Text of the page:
Fitnessgram Program Overview

    Fitnessgram is a fitness assessment and reporting program for youth, first developed in 1982 by The Cooper Institute in response to the need for a comprehensive set of assessment procedures in physical education programs. The assessment includes a variety of health-related physical fitness tests that assess aerobic capacity; muscular strength, muscular endurance, and flexibility; and body composition. Scores from these assessments are compared to Healthy Fitness Zone® standards to determine students' overall physical fitness and suggest areas for improvement when appropriate.

    The Healthy Fitness Zone standards are not based on class averages or any other peer comparisons. They are criterion-referenced standards that are based on levels of fitness needed for good health. The standards are set specifically for boys and girls of various ages using the best available research. The Healthy Fitness Zone standards were established by the Fitnessgram Scientific Advisory Board, which includes some of the foremost scientists and practitioners in fitness and physical activity.

    Fitnessgram/Activitygram is software published by Human Kinetics. The software provides an efficient way for schools and other organizations to perform effective fitness and physical activity assessments on children, provide appropriate feedback to children and parents, and maintain accurate and comprehensive records over time.

    A key feature of the Fitnessgram software is its ability to generate printed reports for each student (a parent version of the report can be generated, too). The Fitnessgram report defines the recommended range of fitness for each test measure—the Healthy Fitness Zone. When a child's score falls within the Healthy Fitness Zone, it means the child has achieved a level of fitness associated with being healthy. Teachers and administrators can also generate more advanced statistical reports on the health and fitness of all their students.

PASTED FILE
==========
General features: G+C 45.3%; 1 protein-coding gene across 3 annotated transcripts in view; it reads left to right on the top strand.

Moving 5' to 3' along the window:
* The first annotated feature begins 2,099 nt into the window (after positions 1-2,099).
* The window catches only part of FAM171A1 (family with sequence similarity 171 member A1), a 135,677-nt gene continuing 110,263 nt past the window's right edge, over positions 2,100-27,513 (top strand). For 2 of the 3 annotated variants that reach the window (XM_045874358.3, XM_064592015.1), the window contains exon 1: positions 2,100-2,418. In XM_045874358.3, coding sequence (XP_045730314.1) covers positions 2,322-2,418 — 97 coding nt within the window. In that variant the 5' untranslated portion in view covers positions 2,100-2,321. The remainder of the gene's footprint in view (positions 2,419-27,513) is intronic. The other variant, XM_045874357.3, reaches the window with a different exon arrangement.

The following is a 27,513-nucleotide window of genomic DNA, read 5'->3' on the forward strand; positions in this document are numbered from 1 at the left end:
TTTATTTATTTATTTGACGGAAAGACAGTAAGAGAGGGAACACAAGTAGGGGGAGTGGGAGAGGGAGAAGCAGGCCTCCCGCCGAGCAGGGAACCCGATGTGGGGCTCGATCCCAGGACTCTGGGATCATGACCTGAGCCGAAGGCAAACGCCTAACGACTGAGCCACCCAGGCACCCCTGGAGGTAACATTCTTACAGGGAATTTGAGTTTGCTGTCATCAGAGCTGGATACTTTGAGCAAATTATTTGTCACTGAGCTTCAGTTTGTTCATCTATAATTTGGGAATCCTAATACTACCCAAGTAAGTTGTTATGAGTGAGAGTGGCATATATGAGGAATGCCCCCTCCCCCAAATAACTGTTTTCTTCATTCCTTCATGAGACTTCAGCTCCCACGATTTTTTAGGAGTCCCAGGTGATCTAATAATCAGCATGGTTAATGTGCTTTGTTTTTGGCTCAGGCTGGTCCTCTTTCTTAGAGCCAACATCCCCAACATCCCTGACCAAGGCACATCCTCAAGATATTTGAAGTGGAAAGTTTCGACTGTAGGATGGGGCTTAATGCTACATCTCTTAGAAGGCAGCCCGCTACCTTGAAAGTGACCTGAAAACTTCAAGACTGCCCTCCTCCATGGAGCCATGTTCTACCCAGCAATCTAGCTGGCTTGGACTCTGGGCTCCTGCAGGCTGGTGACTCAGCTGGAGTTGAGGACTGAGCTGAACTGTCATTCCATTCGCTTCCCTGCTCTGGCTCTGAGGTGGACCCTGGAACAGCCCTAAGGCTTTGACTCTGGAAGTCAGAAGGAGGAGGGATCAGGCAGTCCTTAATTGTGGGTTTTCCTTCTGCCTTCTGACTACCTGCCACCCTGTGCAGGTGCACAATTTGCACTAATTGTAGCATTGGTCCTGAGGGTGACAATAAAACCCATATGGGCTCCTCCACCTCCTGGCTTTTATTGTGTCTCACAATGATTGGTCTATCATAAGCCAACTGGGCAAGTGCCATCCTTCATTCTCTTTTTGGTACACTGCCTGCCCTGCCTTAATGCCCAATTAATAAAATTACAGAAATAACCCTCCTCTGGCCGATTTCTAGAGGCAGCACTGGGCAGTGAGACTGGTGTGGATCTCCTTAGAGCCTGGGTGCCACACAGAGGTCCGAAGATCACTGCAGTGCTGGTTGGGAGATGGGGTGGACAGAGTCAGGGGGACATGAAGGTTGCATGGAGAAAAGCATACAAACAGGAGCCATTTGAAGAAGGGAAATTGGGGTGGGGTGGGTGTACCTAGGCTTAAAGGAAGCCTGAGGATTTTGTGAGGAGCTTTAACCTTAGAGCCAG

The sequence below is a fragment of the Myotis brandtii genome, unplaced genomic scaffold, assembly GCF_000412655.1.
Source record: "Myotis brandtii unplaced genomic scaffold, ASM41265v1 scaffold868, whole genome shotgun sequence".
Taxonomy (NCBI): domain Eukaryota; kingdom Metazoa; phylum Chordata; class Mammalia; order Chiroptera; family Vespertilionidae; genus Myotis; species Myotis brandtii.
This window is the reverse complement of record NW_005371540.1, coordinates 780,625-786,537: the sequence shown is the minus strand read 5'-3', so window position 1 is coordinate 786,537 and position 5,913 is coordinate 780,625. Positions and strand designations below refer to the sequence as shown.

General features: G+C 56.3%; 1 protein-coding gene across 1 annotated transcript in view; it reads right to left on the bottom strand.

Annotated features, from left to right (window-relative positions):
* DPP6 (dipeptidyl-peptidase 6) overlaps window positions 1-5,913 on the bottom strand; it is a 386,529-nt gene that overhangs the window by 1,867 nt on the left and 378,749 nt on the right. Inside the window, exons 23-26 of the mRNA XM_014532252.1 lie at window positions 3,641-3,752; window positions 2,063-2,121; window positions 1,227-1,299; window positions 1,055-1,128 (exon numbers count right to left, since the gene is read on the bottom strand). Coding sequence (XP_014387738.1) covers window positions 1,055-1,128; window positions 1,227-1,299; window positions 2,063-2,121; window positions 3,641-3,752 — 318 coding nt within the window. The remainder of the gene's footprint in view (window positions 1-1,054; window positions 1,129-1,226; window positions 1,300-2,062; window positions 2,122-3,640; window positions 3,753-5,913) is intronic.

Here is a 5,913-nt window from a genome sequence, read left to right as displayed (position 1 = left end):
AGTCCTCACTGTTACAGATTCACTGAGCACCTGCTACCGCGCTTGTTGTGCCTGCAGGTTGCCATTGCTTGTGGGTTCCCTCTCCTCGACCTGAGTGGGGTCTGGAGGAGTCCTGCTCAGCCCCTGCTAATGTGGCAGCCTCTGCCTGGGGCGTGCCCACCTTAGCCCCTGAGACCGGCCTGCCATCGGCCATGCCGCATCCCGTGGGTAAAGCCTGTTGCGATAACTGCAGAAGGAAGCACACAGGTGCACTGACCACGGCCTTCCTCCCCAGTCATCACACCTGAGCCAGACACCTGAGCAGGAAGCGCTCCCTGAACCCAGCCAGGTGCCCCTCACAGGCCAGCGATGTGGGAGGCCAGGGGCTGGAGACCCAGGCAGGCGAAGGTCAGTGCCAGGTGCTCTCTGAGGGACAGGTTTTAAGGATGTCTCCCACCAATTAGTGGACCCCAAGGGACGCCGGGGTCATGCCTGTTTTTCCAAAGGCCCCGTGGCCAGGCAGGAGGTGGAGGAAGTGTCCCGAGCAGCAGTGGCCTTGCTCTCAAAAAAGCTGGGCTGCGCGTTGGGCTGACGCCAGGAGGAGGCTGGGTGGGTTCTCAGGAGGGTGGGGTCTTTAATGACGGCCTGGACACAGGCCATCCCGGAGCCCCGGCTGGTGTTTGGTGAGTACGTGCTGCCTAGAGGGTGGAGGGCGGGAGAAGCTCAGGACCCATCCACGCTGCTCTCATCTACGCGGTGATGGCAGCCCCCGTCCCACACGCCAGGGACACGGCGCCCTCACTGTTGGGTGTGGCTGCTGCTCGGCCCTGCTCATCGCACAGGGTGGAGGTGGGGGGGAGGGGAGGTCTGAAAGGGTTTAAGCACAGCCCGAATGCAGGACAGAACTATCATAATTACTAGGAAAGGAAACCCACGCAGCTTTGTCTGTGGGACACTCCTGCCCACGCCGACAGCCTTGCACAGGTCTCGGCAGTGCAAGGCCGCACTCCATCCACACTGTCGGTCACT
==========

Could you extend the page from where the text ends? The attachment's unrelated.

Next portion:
The Fitnessgram report provides information about the student's level of physical fitness in an easy-to-read format. More important, the report provides personalized suggestions that can help in planning an individualized fitness plan.

    The FITNESSGRAM assessment items include the following:

    Aerobic Capacity--may select one option

    • PACER test
    • One-mile run/walk
    • Walk test (ages 13 or older)

    Muscular Strength, Endurance, and Flexibility

    • Abdominal strength and endurance (curl-up)
    • Trunk extensor strength and endurance (trunk lift)
    • Upper body strength and endurance (choose from push-up, modified pull-up, and flexed arm hang)
    • Flexibility (choose from back-saver, sit-and-reach, and shoulder stretch.)

    Body Composition--may select one option

    • Percent body fat (calculated from triceps and calf skinfolds or entered from an alternative measuring device)
    • Body mass index (calculated from height and weight)

    Fitnessgram reports communicate fitness goals to students and parents

    The Fitnessgram report is available as a student report and a parent report. The student report recommends physical activity program options to help students make it into the Healthy Fitness Zone for those areas where they need improvement. The parent report contains the same information on scores, but is addressed to the parents. Both reports explain in nontechnical terms why physical activity is important and how regular physical activity leads to improved health and fitness. Both Fitnessgram reports are a tangible reminder of what students learn in class and a great way to enlist parents' support in their children's physical activity programs.